The Compromise: Paula Bennett

One of the most senior MPs, Bennett has a lot of the same advantages as a potential leader that John Key does- she’s from a more modest background, she’s popular within the party, and she has support with various factions within National. In many ways she’s a middle-of-the-road choice: not too liberal, not too conservative. Not too popular with the general electorate, but popular enough with core supporters. Bennett arguably represents the best bet at continuing National’s current political strategy of populist neoliberalism, where they pair a right-wing core economic agenda with poll-driven social policy.

The Conservative: Judith Collins

Collins is a bit of an interesting case here. Previously booted from her ministerial position for conflicts of interest, Collins has long been eying the leadership position, and is a favourite of the faction most opposed to Key’s leadership style: Conservative voters. Like a lot of the potential options, Collins isn’t particularly popular outside of core National voters, unlike the others, however, she’s actually viewed very negatively in the public, possibly due to her aggressive conservatism, possibly due to her perceived corruption. Either way, Collins is something of a Trump option: an aggressive conservative populist who the opposition views as an easy road to victory, but could surprise us.

The Strategist: Steven Joyce

Joyce, also a conservative in the same faction as Collins, has largely avoided controversy in his career, but also inspires deep hatred among liberal New Zealand. He is most likely remembered as “Dildo Baggins,” for self-explanatory reasons. If you’ve been living in a hole, please go and YouTube it, the rest of us will wait.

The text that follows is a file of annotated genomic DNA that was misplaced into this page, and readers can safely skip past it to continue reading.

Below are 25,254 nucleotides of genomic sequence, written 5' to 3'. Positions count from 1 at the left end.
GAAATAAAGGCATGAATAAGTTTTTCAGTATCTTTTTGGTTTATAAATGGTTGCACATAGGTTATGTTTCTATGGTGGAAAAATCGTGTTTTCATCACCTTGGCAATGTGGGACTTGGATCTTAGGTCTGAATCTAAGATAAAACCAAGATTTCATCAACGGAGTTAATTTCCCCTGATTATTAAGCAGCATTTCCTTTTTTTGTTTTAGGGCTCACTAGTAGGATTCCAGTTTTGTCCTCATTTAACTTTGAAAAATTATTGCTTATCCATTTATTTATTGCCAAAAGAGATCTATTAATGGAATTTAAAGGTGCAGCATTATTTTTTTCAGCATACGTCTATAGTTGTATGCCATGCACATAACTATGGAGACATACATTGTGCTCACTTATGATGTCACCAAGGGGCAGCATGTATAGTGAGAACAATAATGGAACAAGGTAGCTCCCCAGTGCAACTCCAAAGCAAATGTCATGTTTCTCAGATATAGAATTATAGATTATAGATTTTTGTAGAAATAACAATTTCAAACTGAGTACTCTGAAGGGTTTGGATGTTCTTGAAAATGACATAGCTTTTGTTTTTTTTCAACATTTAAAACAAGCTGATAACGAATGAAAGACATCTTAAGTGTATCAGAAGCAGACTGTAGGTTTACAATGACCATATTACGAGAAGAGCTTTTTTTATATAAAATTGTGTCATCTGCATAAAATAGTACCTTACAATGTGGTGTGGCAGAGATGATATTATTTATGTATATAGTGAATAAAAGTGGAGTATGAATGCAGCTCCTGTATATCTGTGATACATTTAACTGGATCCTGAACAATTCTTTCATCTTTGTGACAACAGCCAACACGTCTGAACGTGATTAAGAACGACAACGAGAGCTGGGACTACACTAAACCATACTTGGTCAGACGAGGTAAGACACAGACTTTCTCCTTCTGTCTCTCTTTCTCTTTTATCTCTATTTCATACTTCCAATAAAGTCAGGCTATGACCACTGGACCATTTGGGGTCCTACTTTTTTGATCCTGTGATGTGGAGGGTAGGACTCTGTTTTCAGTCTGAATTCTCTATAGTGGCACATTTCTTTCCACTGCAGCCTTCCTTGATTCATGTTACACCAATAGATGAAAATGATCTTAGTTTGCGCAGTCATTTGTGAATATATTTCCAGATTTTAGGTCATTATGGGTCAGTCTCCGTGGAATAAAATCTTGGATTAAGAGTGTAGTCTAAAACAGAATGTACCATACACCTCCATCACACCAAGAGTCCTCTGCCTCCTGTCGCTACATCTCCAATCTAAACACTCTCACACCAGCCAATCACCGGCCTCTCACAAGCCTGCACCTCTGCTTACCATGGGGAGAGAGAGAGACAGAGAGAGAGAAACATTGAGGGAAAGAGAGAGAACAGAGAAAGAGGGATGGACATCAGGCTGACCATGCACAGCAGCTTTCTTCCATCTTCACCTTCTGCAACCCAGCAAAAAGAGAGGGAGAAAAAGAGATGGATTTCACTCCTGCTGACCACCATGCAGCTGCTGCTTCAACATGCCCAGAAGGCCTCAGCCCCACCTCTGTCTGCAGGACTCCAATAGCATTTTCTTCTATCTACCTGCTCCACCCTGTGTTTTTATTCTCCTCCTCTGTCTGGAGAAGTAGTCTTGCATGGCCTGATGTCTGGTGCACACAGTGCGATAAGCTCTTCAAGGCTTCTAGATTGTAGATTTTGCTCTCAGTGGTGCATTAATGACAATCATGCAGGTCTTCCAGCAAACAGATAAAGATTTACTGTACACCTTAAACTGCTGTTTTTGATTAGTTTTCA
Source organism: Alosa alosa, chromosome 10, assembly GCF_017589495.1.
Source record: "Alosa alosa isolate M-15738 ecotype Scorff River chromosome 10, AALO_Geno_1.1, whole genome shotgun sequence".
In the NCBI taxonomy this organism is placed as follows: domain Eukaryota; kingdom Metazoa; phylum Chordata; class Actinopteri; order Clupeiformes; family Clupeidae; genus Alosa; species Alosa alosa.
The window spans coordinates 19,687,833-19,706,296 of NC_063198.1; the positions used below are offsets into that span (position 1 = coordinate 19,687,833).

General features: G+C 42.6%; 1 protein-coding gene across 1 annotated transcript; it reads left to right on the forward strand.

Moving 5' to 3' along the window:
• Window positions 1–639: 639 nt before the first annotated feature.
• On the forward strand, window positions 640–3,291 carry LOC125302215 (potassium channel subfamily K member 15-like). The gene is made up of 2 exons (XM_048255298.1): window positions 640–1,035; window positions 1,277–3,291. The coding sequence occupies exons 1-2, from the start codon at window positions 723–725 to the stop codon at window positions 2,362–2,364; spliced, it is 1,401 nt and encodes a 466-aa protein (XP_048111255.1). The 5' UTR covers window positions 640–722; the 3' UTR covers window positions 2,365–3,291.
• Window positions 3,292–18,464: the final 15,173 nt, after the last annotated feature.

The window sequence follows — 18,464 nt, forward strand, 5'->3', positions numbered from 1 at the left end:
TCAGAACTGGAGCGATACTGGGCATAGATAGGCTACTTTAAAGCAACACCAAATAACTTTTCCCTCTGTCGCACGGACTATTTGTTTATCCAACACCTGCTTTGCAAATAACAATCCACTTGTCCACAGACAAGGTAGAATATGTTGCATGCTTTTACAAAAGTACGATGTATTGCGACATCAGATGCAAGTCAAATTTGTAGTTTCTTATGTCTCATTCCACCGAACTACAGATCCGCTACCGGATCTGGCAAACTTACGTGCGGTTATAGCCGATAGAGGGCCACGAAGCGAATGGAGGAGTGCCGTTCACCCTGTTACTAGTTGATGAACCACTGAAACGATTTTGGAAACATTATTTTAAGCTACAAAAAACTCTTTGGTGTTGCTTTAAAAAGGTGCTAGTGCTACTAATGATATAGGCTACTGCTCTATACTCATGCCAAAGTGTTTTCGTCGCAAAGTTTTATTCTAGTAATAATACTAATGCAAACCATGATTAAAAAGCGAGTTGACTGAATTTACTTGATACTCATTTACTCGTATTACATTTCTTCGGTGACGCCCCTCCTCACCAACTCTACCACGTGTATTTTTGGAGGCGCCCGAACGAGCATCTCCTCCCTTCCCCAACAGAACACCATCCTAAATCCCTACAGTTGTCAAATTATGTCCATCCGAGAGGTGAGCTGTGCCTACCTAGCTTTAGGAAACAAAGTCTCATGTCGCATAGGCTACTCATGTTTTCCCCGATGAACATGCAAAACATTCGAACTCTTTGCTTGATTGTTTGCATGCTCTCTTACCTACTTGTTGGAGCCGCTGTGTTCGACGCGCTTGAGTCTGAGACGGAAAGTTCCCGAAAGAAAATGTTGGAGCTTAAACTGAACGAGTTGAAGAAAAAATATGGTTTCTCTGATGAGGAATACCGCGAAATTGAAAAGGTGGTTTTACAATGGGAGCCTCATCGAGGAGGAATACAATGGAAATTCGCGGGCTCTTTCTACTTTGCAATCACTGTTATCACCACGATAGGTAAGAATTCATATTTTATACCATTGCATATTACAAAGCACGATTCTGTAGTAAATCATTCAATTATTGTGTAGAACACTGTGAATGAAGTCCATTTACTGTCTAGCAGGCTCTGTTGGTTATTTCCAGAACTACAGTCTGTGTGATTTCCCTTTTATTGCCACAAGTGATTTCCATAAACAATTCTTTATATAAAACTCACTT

Joyce has many of the upsides of Collins, but without her aggressive style or the stink of scandal. While he might be a more palatable option to the liberal wing of the party, he’s arguably a less effective conservative, too.

Others: Brownlee, Adams, etc…

I’m about 90% sure one of the four listed above is going to be our next Prime Minister, but there are others inside cabinet who arguably could put forward something of a case for selection. The National Party is usually pretty serious about seniority, so I expect the only other MP with a shot at the top job is Gerry Brownlee, who is honestly an objectively worse pick than any of the four listed above, and doesn’t have the social intelligence to be Prime Minister.

My money at this stage is on Bennett, as she seems the least objectionable option that is most likely to be able to duplicate Key’s strategy, and to hold their caucus together.

Whoever National pick, they’re in for a tough ride. They have eight months of actual Prime Ministering before an election campaign. They will get the benefit of Key’s experience given he’s staying on as an MP, but that’s a very short time to make any differentiations you need, get a grip on the polls and make sure you’re not losing political ground in the transition, and to ensure you have an effective political strategy that works without Key. (although if they’re lucky and smart in their pick, their current strategy will be portable to whoever their new Leader is)

Ultimately, the winner from this news seems to be Andrew Little, who has gone from anticipating a general election against a Prime Minister that was more popular than him and needed to be torn down, to a battle against a neophyte leader who might face similar issues to Goff or the pack of Davids that preceded Little as Leader of the Opposition.